Options 3 and 4 are new. Note that the following ancillary files still need to be in the directory from which the programs are run qgen.ini, qmodel.dat, qdat.dat, renum.dat., as well as the .ini file for each program The programs affected are
SCALCS.exe: macroscopic currents -jumps and noise (C&H, 1977)
SCBST.ese (single channel burst properties (C&H 1982)
SCCOR.exe (single channel correlations C&H 1986)
SCSIMexe: single channel simulation (makes simulated data file)
SCJUMP.exe, for properties of single channels after a jump

January 2000. SCAN.
IMPORTANT key position changes. 'SET GAP UNUSABLE' has been moved to key 7 on the main menu, for quicker accessibility. The toggle for 'EXPAND AFTER FIT'/'ROLL AFTER FIT' that was previously on this key has been moved to key 5 under '.: MORE OPTIONS'.
The manual (SCANHELP.DOC) has been altered accordingly

January 2000. EKDIST.
NEW 'log' display for geometric distributions -details are in the revised manual (EKHELP.DOC)
Also Y2K problem fixed in date of run (affects every program, so if you don't like run being in Jan 1900, download all .exe again)

October 1999. EKDIST.
(1) The display (in the original data file) of transitions between amplitude levels has been corrected.
(2) Another option has been added to EKDIST.EXE and to its (still incomplete) manual (EKHELP.DOC). It is found under the main option menu (3) Amplitude distributions.
(8) Patlak mean-low variance histogram
This option implements a variation of the method of Patlak (Patlak, J. B. (1988). Sodium channel subconductance levels measured with a new variance-mean analysis. Journal of General Physiology 92, 413-430). The method selects ‘flat’ portions of the raw data file, and plots a histogram of their amplitudes. The mean and standard deviation of a segment of n data points is calculated (default n = 10). If the standard deviation is less than a specified value (default = standard deviation of baseline noise as estimated in SCAN) then the segment is deemed to be ‘flat’, and its mean is included in the histogram. The first point of the segment is then incremented (by one point as default), and the process repeated. Thus if there are N data points, N - n means and standard deviations are calculated (usually many millions). The original Patlak method relied on use of sections of the record with no baseline drift. However this option uses the baseline that was fitted in SCAN to subtract from the mean (the baseline estimate nearest to the current segment is used). This compensates for baseline drift (but means that the method cannot be used until after the data have been analysed in SCAN). No other information (apart from the rms baseline noise) is used from SCAN (in particular, no information about fitted amplitudes is used). The means that are accepted for the histogram are kept internally as frequencies in a histogram with bin width 0.01 pA, but any multiple of this can be used to display the histogram (default 0.05 pA). The original 0.01 pA bins are used for fitting Gaussian, regardless of what bin width is used for the display.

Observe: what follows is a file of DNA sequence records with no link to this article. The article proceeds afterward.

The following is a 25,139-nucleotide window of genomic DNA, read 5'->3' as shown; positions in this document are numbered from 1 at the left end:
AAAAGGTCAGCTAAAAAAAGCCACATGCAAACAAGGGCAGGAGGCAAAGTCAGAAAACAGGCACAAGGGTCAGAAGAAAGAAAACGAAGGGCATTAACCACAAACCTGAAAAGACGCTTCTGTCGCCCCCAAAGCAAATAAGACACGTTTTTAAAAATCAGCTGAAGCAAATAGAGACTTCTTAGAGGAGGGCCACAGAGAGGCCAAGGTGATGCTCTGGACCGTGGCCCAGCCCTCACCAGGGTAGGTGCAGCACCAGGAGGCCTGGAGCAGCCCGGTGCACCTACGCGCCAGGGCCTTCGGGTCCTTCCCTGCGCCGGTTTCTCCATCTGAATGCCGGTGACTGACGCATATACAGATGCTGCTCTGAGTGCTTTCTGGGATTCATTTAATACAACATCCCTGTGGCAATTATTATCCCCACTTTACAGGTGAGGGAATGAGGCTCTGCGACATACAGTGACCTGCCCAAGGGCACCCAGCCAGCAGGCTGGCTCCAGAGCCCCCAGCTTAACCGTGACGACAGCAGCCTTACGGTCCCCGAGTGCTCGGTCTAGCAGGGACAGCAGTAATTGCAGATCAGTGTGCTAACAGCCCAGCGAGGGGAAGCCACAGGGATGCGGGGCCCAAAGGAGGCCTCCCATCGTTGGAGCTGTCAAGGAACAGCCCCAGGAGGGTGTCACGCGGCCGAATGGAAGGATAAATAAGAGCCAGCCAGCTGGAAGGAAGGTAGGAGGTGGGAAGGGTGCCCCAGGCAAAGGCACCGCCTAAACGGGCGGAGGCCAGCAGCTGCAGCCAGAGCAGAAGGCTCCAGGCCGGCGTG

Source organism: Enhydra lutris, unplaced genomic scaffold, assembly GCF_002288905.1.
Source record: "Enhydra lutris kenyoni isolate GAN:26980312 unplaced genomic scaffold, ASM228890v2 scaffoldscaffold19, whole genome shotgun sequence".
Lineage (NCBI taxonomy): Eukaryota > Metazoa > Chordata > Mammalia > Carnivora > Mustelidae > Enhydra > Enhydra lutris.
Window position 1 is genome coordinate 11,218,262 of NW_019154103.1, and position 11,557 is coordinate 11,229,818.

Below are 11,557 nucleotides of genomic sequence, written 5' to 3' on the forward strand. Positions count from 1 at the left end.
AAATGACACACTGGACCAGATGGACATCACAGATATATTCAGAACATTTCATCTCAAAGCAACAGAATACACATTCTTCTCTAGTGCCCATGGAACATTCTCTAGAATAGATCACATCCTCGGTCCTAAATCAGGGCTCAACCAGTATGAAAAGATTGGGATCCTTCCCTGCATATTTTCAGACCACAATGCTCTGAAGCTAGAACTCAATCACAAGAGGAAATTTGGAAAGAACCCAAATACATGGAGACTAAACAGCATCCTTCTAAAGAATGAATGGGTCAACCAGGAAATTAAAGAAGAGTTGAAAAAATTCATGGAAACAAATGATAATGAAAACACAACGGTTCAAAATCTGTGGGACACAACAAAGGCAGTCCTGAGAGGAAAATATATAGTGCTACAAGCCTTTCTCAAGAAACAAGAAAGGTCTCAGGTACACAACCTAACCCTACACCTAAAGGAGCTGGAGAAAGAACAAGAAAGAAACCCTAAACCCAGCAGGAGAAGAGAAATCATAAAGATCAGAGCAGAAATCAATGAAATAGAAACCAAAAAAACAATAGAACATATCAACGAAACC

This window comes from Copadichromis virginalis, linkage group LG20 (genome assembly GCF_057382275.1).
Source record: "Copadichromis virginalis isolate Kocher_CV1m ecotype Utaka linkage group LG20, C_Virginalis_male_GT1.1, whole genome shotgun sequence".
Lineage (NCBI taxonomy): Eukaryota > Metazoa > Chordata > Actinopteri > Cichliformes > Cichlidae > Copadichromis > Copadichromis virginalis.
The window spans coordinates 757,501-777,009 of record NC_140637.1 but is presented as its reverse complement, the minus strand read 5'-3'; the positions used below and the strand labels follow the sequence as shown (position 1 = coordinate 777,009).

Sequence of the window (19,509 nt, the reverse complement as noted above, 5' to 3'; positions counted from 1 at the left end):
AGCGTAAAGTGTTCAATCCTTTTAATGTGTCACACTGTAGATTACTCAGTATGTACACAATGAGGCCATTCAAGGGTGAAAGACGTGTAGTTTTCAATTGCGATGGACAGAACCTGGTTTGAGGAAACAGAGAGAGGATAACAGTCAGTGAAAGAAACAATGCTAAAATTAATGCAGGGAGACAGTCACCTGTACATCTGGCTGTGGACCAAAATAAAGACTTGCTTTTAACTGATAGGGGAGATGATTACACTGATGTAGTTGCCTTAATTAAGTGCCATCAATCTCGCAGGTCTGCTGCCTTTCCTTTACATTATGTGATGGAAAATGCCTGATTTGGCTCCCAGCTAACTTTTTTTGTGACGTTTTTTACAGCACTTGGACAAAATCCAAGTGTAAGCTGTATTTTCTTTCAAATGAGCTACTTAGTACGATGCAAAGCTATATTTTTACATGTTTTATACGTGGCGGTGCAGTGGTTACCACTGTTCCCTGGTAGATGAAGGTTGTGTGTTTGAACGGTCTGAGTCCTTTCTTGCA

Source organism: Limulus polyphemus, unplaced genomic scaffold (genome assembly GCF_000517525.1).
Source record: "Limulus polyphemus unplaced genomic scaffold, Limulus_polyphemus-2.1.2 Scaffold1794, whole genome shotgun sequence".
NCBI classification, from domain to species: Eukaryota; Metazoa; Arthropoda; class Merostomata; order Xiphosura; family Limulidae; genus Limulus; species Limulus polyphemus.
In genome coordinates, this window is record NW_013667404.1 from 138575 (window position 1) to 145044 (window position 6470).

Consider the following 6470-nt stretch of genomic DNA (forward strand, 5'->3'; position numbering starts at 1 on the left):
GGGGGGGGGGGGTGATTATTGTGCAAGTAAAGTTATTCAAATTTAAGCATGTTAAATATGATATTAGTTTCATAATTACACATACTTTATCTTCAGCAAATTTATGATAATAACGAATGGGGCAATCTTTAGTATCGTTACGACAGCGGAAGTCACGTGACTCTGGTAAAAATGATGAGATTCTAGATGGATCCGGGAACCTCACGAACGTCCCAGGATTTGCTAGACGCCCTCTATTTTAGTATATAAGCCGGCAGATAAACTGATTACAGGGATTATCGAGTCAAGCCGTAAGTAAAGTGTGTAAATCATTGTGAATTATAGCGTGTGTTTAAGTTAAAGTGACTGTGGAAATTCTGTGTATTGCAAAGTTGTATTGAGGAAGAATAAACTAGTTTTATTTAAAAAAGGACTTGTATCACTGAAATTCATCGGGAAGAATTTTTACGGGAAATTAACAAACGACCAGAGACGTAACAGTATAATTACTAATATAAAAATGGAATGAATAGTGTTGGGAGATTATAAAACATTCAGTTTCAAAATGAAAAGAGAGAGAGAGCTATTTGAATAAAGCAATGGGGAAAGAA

Note that a ‘flat section’ must correspond to an event that is at least the duration of n points + four filter rise times. This for a record filtered at 2 kHz and sampled at 20 kHz, the default of n = 10 points means that a ‘flat’ section must be at least 0.7 ms long to qualify for inclusion. The method is poor for conductance levels that are brief, and the relative areas of components are essentially uninterpretable.

July 1999. RANTEST has been altered to test discontinous, as well as continuous, data (see Programs page)

June 1999. The utility program FILTSAM.EXE, which can be used to filter, and omit points from, a continuous data sample file, has now been altered so
(1) It can take an AXON file (see SCAN manual) as input, filter it etc, and output in the (new) CONSAM.DAT format
(2) CONSAM files are also output in the new format (which includes details like membrane potential and temperature), if the input is old format

May 1999. Windows metafile output of graphics has improved (600 dpi) resolution (in CVFIT and AUTPLOT now, and all others as new versions are put on the website)

Feb 1999. Improvements in Single channel and 3D plots.
The ability to plot long single channel records with many lines per page has been much improved. They can now be plotted with new stand-alone program (PLOTSAMP.EXE), or whenever you are in the graph routine (VPLOT).
3D plots are improved, and can now be queued like other plots for plotting later (automatically or manually) in AUTPLOT.
See latest README.TXT for details, and revised help notes in SCANHELP.DOC and VPLOTHLP.DOC.

WMF output of graphs.
The latest versions have an option to write a graph as a windows metafile (.wmf), and this now works (though some colours may not be exactly the same as they were on the screen -we hope to fix this). The computer graphics metafile (.cgm) format works as before, but note that Office97 does not install the .cgm filter by default -install it from the CD ROM if you want to put these files into Word, Powerpoint etc.

Latest changes in SCAN

New data format for SCAN.
The revised SCANHELP.DOC describes the new data format, and SCAN.EXE now writes files in the new format (please report any problems). To try the new format, download CONSAM (if you use the CED1401 interface), SCAN, EKDIST, and the utility program SCANFIX.EXE (+ SCANFIX.INI).
SCAN0.EXE still writes in the old format (but has been modified so take it if you want to use theold format).

26-Oct-98. Changes made in SCAN and SCANHELP.DOC to make it easier to deal with small or difficult openings

Note for existing users.

The two changes listed below have entailed some changes in the menus.

The exp after fit/roll after fit option is now key 7 on the main menu, and the * key is now used for fast fit/normal fit.